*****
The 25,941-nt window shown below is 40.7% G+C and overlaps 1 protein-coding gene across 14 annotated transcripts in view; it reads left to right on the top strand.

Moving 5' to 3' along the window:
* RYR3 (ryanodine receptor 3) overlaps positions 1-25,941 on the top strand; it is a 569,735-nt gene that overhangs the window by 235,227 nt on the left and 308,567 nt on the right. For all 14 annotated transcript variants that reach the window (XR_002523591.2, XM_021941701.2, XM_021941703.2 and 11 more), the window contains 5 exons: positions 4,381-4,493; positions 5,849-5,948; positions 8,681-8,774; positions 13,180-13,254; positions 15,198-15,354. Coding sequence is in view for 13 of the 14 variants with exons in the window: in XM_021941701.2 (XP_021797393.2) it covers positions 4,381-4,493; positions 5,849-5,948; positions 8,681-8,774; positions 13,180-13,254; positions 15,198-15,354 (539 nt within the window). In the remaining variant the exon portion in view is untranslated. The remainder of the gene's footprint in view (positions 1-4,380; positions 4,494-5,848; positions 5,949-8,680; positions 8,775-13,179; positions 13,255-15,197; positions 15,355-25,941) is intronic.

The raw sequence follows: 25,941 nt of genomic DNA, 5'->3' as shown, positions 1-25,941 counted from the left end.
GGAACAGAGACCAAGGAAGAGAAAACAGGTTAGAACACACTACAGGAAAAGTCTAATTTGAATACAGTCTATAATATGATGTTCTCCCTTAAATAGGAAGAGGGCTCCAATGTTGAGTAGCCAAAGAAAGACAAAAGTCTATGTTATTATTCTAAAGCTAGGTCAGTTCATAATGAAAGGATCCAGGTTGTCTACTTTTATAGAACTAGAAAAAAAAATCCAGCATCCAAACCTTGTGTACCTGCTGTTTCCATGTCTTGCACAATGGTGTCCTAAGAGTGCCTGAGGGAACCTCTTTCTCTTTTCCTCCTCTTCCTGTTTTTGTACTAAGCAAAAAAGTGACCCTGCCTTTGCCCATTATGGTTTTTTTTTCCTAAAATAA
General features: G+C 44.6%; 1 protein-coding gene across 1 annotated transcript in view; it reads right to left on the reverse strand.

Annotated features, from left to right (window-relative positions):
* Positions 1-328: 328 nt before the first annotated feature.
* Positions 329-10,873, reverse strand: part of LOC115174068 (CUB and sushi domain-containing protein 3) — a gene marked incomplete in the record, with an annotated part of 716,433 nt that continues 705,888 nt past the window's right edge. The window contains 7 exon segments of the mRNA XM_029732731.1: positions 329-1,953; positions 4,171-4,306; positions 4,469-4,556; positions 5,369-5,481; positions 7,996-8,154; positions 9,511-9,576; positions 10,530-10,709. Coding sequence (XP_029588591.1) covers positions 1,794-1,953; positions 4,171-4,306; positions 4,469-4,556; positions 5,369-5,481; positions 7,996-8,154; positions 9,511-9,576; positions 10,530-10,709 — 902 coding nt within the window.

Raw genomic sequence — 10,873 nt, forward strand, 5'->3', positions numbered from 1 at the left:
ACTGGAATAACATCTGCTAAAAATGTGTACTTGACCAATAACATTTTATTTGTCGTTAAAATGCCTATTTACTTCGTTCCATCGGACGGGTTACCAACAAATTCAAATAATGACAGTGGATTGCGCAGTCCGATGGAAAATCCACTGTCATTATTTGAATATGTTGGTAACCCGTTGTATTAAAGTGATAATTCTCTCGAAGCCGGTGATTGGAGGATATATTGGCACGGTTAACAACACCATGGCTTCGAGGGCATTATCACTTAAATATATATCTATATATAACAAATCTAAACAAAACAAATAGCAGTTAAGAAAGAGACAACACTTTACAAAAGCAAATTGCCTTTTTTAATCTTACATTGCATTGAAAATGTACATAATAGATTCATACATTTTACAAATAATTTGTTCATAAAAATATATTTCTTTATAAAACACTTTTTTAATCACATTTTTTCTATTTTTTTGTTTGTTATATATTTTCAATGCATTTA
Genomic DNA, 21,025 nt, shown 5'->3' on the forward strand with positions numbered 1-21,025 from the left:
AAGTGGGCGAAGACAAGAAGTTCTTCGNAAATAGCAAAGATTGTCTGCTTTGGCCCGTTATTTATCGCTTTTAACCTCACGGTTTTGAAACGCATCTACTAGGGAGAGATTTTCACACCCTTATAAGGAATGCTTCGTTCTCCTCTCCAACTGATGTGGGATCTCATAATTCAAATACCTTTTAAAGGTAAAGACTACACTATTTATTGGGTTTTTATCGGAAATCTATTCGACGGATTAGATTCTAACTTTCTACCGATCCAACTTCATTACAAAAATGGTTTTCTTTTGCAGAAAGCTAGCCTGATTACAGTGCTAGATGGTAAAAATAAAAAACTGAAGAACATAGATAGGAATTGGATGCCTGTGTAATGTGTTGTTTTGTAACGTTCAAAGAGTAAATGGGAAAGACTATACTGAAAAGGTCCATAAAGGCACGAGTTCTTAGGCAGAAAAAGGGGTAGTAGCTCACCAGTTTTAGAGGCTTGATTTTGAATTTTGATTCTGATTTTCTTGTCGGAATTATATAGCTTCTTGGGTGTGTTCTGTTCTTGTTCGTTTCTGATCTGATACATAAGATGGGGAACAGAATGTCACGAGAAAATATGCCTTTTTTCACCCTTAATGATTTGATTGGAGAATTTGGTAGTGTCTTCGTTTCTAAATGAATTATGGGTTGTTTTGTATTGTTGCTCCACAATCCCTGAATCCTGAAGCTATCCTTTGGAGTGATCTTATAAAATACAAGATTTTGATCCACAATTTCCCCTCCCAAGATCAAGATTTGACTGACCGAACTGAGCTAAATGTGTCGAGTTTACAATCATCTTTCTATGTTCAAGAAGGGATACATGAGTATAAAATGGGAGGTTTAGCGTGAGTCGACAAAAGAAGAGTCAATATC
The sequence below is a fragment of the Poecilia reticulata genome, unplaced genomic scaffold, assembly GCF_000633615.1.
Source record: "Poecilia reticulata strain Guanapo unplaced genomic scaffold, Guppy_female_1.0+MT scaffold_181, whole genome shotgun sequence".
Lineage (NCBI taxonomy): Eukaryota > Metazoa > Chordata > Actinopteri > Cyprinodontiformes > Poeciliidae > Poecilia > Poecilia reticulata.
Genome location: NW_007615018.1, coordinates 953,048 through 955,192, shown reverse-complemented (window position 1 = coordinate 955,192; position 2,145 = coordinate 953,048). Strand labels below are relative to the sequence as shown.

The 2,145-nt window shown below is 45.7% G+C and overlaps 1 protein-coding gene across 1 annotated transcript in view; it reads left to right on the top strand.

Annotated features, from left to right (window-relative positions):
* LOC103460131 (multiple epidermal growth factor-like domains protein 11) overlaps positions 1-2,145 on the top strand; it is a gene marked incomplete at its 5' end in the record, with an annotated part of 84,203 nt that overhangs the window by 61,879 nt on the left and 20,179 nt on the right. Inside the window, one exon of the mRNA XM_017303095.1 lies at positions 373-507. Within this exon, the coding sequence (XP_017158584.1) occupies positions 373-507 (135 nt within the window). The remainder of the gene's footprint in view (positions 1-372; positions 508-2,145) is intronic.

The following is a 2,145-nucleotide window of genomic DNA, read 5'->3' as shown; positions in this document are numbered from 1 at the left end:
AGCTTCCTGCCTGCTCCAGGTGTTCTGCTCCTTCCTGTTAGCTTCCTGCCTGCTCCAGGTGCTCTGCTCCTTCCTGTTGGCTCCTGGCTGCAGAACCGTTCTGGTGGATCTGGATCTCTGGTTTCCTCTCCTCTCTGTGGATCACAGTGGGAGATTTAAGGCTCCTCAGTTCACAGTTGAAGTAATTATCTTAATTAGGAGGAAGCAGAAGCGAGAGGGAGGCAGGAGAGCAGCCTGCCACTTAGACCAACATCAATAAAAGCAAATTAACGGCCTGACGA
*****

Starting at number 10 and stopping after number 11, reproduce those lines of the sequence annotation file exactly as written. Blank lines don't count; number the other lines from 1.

Raw genomic sequence — 10,873 nt, forward strand, 5'->3', positions numbered from 1 at the left:
ACTGGAATAACATCTGCTAAAAATGTGTACTTGACCAATAACATTTTATTTGTCGTTAAAATGCCTATTTACTTCGTTCCATCGGACGGGTTACCAACAAATTCAAATAATGACAGTGGATTGCGCAGTCCGATGGAAAATCCACTGTCATTATTTGAATATGTTGGTAACCCGTTGTATTAAAGTGATAATTCTCTCGAAGCCGGTGATTGGAGGATATATTGGCACGGTTAACAACACCATGGCTTCGAGGGCATTATCACTTAAATATATATCTATATATAACAAATCTAAACAAAACAAATAGCAGTTAAGAAAGAGACAACACTTTACAAAAGCAAATTGCCTTTTTTAATCTTACATTGCATTGAAAATGTACATAATAGATTCATACATTTTACAAATAATTTGTTCATAAAAATATATTTCTTTATAAAACACTTTTTTAATCACATTTTTTCTATTTTTTTGTTTGTTATATATTTTCAATGCATTTA